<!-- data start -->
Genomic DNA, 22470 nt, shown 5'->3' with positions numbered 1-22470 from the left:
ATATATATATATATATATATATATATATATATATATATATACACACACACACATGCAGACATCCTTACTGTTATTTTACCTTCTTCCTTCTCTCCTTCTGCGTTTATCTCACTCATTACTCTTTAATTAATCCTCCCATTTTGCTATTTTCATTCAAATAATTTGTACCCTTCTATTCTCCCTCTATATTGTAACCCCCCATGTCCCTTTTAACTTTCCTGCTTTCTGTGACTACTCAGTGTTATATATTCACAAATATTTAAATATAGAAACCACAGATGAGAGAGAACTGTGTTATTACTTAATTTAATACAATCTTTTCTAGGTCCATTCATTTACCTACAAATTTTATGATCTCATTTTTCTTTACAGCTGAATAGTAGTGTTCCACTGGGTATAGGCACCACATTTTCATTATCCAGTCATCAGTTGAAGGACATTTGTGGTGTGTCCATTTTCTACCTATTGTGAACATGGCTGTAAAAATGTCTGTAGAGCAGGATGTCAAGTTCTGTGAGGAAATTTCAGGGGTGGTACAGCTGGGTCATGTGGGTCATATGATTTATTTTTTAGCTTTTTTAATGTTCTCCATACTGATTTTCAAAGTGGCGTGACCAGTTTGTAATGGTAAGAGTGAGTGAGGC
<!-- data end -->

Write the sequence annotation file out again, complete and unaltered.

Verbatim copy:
Genomic DNA, 22470 nt, shown 5'->3' with positions numbered 1-22470 from the left:
ATATATATATATATATATATATATATATATATATATATATACACACACACACATGCAGACATCCTTACTGTTATTTTACCTTCTTCCTTCTCTCCTTCTGCGTTTATCTCACTCATTACTCTTTAATTAATCCTCCCATTTTGCTATTTTCATTCAAATAATTTGTACCCTTCTATTCTCCCTCTATATTGTAACCCCCCATGTCCCTTTTAACTTTCCTGCTTTCTGTGACTACTCAGTGTTATATATTCACAAATATTTAAATATAGAAACCACAGATGAGAGAGAACTGTGTTATTACTTAATTTAATACAATCTTTTCTAGGTCCATTCATTTACCTACAAATTTTATGATCTCATTTTTCTTTACAGCTGAATAGTAGTGTTCCACTGGGTATAGGCACCACATTTTCATTATCCAGTCATCAGTTGAAGGACATTTGTGGTGTGTCCATTTTCTACCTATTGTGAACATGGCTGTAAAAATGTCTGTAGAGCAGGATGTCAAGTTCTGTGAGGAAATTTCAGGGGTGGTACAGCTGGGTCATGTGGGTCATATGATTTATTTTTTAGCTTTTTTAATGTTCTCCATACTGATTTTCAAAGTGGCGTGACCAGTTTGTAATGGTAAGAGTGAGTGAGGC